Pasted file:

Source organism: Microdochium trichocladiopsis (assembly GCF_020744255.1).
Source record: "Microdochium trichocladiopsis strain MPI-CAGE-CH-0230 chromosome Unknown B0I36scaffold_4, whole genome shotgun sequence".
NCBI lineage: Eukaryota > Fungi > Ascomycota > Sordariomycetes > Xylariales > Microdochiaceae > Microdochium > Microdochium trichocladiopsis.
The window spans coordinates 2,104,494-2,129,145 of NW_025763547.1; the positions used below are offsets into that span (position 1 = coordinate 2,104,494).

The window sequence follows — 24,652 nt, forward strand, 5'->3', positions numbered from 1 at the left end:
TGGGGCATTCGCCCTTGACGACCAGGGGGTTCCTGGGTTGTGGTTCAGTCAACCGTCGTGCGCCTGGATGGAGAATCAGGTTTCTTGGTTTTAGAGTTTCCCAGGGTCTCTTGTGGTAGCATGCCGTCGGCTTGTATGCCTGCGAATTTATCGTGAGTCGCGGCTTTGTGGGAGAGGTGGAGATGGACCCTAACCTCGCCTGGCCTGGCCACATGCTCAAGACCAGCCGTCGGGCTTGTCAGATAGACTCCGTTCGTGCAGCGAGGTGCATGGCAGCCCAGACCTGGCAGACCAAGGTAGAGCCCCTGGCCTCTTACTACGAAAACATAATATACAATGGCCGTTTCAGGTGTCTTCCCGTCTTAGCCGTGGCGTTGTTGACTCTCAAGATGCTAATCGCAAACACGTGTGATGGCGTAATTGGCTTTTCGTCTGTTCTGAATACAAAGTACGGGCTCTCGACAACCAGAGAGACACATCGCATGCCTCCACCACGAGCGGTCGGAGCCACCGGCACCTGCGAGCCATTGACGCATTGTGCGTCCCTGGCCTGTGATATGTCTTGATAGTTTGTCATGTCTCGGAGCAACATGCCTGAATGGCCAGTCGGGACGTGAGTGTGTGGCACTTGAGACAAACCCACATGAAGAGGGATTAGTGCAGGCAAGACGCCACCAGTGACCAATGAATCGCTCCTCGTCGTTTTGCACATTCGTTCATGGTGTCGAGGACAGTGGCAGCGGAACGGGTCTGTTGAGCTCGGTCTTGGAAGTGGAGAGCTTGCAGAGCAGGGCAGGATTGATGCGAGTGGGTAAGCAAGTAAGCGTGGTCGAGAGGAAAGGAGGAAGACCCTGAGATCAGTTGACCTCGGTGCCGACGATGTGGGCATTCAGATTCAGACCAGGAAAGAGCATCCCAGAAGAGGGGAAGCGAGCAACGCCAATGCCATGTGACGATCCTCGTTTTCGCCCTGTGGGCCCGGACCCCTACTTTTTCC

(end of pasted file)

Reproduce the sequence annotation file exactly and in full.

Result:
Source organism: Microdochium trichocladiopsis (assembly GCF_020744255.1).
Source record: "Microdochium trichocladiopsis strain MPI-CAGE-CH-0230 chromosome Unknown B0I36scaffold_4, whole genome shotgun sequence".
NCBI lineage: Eukaryota > Fungi > Ascomycota > Sordariomycetes > Xylariales > Microdochiaceae > Microdochium > Microdochium trichocladiopsis.
The window spans coordinates 2,104,494-2,129,145 of NW_025763547.1; the positions used below are offsets into that span (position 1 = coordinate 2,104,494).

The window sequence follows — 24,652 nt, forward strand, 5'->3', positions numbered from 1 at the left end:
TGGGGCATTCGCCCTTGACGACCAGGGGGTTCCTGGGTTGTGGTTCAGTCAACCGTCGTGCGCCTGGATGGAGAATCAGGTTTCTTGGTTTTAGAGTTTCCCAGGGTCTCTTGTGGTAGCATGCCGTCGGCTTGTATGCCTGCGAATTTATCGTGAGTCGCGGCTTTGTGGGAGAGGTGGAGATGGACCCTAACCTCGCCTGGCCTGGCCACATGCTCAAGACCAGCCGTCGGGCTTGTCAGATAGACTCCGTTCGTGCAGCGAGGTGCATGGCAGCCCAGACCTGGCAGACCAAGGTAGAGCCCCTGGCCTCTTACTACGAAAACATAATATACAATGGCCGTTTCAGGTGTCTTCCCGTCTTAGCCGTGGCGTTGTTGACTCTCAAGATGCTAATCGCAAACACGTGTGATGGCGTAATTGGCTTTTCGTCTGTTCTGAATACAAAGTACGGGCTCTCGACAACCAGAGAGACACATCGCATGCCTCCACCACGAGCGGTCGGAGCCACCGGCACCTGCGAGCCATTGACGCATTGTGCGTCCCTGGCCTGTGATATGTCTTGATAGTTTGTCATGTCTCGGAGCAACATGCCTGAATGGCCAGTCGGGACGTGAGTGTGTGGCACTTGAGACAAACCCACATGAAGAGGGATTAGTGCAGGCAAGACGCCACCAGTGACCAATGAATCGCTCCTCGTCGTTTTGCACATTCGTTCATGGTGTCGAGGACAGTGGCAGCGGAACGGGTCTGTTGAGCTCGGTCTTGGAAGTGGAGAGCTTGCAGAGCAGGGCAGGATTGATGCGAGTGGGTAAGCAAGTAAGCGTGGTCGAGAGGAAAGGAGGAAGACCCTGAGATCAGTTGACCTCGGTGCCGACGATGTGGGCATTCAGATTCAGACCAGGAAAGAGCATCCCAGAAGAGGGGAAGCGAGCAACGCCAATGCCATGTGACGATCCTCGTTTTCGCCCTGTGGGCCCGGACCCCTACTTTTTCC